This week's shtikle is dedicated le'ilui nishmas my brother Efrayim Yechezkel ben Avi Mori Reuven Pinchas, whose 45th yahrtzeit is Sunday, the 18th of Cheshvan.
The Weekly Shtikle is dedicated le'iluy nishmas my father, Reuven Pinchas ben Chaim Yaakov, a"h.
The Weekly Shtikle is dedicated le'iluy nishmas my Oma, Chaya Sara bas Zecharia Chaim, a"h.
Rashi on 19:24 notes that the destruction of Sedom happened at daybreak, when the sun and moon were in the sky at the same time. This was because they used to worship the sun and moon. Therefore, HaShem brought the destruction when both were out as a proof to all the sun and moon worshipers that the sun and moon are powerless. Had the destruction taken place when they were not in the sky, one could have argued that they were not "there" to save them. This is a rather simple statement by Rashi but there is an interesting astronomical support for it.
We naturally associate the sun with the day and the moon with the night. But the moon's time above the horizon actually changes every day throughout the month. The moon rises and sets approximately 49 minutes later each day. This is a result of the moon orbiting the earth. Just as the moon's position is reset at the end of every month, so are its rising and setting times. (The math is as follows: Every full moon cycle (month), moonrise and moonset make a full circle of 24 hours such that the times are as they were precisely one month previous. The figure of 49 minutes is achieved by dividing 24 hours by the duration of the lunar cycle, known as the synodic period: 29.5 days, 44 minutes, 3⅓ seconds. More precisely, the figure is 48 minutes, 45.5 seconds.)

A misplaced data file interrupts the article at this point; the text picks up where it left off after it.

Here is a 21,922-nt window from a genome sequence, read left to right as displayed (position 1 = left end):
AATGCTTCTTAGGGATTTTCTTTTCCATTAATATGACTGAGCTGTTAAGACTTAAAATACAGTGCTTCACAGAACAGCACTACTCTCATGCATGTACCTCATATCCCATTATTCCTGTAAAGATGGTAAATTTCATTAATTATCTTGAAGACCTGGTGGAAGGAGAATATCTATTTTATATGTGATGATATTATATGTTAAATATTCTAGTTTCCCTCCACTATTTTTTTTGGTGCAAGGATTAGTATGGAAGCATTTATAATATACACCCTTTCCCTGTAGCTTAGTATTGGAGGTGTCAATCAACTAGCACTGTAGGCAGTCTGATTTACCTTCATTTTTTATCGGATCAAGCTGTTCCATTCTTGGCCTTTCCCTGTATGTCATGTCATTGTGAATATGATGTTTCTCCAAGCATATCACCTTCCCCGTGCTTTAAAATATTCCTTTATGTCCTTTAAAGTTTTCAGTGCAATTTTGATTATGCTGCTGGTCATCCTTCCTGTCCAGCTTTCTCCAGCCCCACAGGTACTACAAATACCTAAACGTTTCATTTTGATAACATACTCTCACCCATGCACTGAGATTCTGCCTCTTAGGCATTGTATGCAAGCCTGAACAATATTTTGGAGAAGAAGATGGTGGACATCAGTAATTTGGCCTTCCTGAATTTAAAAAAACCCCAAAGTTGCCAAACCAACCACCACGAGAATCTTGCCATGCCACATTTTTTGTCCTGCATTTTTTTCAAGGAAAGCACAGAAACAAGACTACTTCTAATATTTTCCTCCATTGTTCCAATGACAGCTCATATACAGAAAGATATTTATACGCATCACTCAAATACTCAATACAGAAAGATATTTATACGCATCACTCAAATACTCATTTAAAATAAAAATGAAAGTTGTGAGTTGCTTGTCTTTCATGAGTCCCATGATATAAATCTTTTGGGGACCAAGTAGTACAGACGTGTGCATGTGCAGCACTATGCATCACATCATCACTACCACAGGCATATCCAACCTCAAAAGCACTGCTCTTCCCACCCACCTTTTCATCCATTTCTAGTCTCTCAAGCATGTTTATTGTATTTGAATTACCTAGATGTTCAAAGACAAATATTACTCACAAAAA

At the beginning of the month, the moon follows a very similar schedule to the sun. The moon rises at the beginning of the day and sets at sundown. As the month progresses, the moon rises and sets later and later. At the middle of the month, the moon has virtually the opposite schedule to the sun. It rises when the sun sets and sets when the sun rises. As we enter the second half of the month, the moon begins to rise later in the night and thus, becomes visible at the beginning of the day.
The midrash (Bereishis Rabba 50) teaches that Sedom was destroyed on the 16th of Nissan. As explained above, at that time of the month, the moon would have risen shortly after sunset and set very shortly after sunrise. Therefore, the only time in the entire day that both the sun and moon were in the sky at the same time was very early in the morning and that is why the destruction took place specifically at the very beginning of the day.
Have a good Shabbos.